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Are collaborative robots fading away?

Baxter, the first commercial collaborative robots able to interact with human workers did not get sufficient market traction to make it economically viable. Image credit: Rethinking Robotics

2018 has closed with the demise of Baxter (and Sayer) the first collaborative robots created back in 2012 by Rethinking Robotics. At the end of October 2018 the company announced it was closing down since they failed to be acquired by a bigger robotic company and were no longer able to stay in business.  Then, few days later the company announced its last moment acquisition by the Hahn Group becoming one of their business units.

Baxter was the first robot that could be taught by a fellow worker how to do a specific action. It didn’t need a programmer to change its way of executing a task. A worker would take its arm, move it to pick up an object in the assembly line and move its arm again to execute a specific action on that object, like fitting it on an overhead moving chassis.

Over these 6 years Baxter has improved leading to the creation of Sayer, gaining the capability to learn by observing what a worker was doing and then duplicating the movements. Later versions were able to communicate with other workers in the team and to share activities with them.

Rethinking Robotics pioneered the idea of a robot becoming part of a production team, collaborating with other robots and other human workers. This required advanced capabilities, sophisticated image recognition and an artificial intelligence that could manage unplanned situations. Overall it was reasonably affordable with a price of 22,000$, in the very lower range for industrial robots.

The market, however, did not buy into this new concept of mixed human-robot teams and the number of Baxter sold has not been enough to turn sufficient revenues for Rethinking Robotics.

In a way it reminds me of Apple Newton, a very advanced idea that could not win the market, mostly because technology was not mature (and performant). Now tablets are everywhere and it is easy to see how Newton was a forerunner.

I bet that Baxter/Sayer will turn out to be a forerunner as well. Later in the next decade we will have sufficient artificial intelligence at an affordable price point and that will fuel collaborative robots, aka cobots (or co-bots).

According to MarketsAndMarkets collaborative robots will grow from 710M$ market in 2018 to over 12 B$ in 2025, fuelled by improved human machine interface and artificial intelligence empowering them to imitate and learn from humans.

Although Europe ids currently leading the pack in cobots, thanks to heavy investment in Industry 4.0, the Asia Pacific area is expected to take the lead in the next decade. By far cobots are expected to grow faster in the pick and place area, with load capacity around 5kg (which makes sense since these will be relatively small cobots, safer to operate in an open environment).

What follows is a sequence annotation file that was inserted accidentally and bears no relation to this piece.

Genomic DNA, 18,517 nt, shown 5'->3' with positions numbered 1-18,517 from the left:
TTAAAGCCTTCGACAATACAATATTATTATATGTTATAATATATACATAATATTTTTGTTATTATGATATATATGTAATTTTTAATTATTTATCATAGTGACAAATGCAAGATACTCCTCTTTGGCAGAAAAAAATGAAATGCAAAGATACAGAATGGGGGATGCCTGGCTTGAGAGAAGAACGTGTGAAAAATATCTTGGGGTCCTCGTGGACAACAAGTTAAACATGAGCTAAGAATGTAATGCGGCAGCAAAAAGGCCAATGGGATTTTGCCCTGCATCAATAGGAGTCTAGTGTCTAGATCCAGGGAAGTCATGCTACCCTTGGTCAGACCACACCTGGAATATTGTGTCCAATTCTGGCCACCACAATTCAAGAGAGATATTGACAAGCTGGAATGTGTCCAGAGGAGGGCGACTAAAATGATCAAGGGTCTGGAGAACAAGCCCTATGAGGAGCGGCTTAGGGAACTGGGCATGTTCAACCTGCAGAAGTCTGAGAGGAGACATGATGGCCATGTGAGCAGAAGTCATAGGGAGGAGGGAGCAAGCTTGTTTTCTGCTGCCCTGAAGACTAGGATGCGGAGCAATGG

An informative roadmap of cobots application in different areas can be found in the Smart Advanced Manufacturing Technology Roadmap.

About Roberto Saracco

Roberto Saracco fell in love with technology and its implications long time ago. His background is in math and computer science. Until April 2017 he led the EIT Digital Italian Node and then was head of the Industrial Doctoral School of EIT Digital up to September 2018. Previously, up to December 2011 he was the Director of the Telecom Italia Future Centre in Venice, looking at the interplay of technology evolution, economics and society. At the turn of the century he led a World Bank-Infodev project to stimulate entrepreneurship in Latin America. He is a senior member of IEEE where he leads the Industry Advisory Board within the Future Directions Committee and co-chairs the Digital Reality Initiative. He teaches a Master course on Technology Forecasting and Market impact at the University of Trento. He has published over 100 papers in journals and magazines and 14 books.

One comment

  1. I received a comment pointing out that the first cobot was UR5, by Universal Robotics, back in 2008. That is correct. UR5 was designed to operate along with human workers with no protection to separate it from the humans. Nevertheless I still consider Baxter the first collaborative robots for the effort made by its designers to humanize its shape, without turning it into an antropomorphic robot, just equipping it with a screen suggesting a head displaying eyes to convey feelings….
    On the contrary, UR5 was a robotic arm, it could not be perceived as a team plyer, nor was it designed to be perceived that way…